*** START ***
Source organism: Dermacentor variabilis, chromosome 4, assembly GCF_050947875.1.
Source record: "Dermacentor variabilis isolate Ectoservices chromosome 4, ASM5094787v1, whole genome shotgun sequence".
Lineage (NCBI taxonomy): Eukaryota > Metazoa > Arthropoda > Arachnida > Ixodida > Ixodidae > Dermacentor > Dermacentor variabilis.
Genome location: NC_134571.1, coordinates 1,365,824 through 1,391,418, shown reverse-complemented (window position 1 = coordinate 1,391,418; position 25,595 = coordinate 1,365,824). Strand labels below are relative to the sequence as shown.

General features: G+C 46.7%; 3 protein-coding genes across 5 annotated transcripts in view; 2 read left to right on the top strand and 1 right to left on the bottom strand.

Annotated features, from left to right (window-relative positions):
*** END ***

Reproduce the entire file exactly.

Source organism: Dermacentor variabilis, chromosome 4, assembly GCF_050947875.1.
Source record: "Dermacentor variabilis isolate Ectoservices chromosome 4, ASM5094787v1, whole genome shotgun sequence".
Lineage (NCBI taxonomy): Eukaryota > Metazoa > Arthropoda > Arachnida > Ixodida > Ixodidae > Dermacentor > Dermacentor variabilis.
Genome location: NC_134571.1, coordinates 1,365,824 through 1,391,418, shown reverse-complemented (window position 1 = coordinate 1,391,418; position 25,595 = coordinate 1,365,824). Strand labels below are relative to the sequence as shown.

General features: G+C 46.7%; 3 protein-coding genes across 5 annotated transcripts in view; 2 read left to right on the top strand and 1 right to left on the bottom strand.

Annotated features, from left to right (window-relative positions):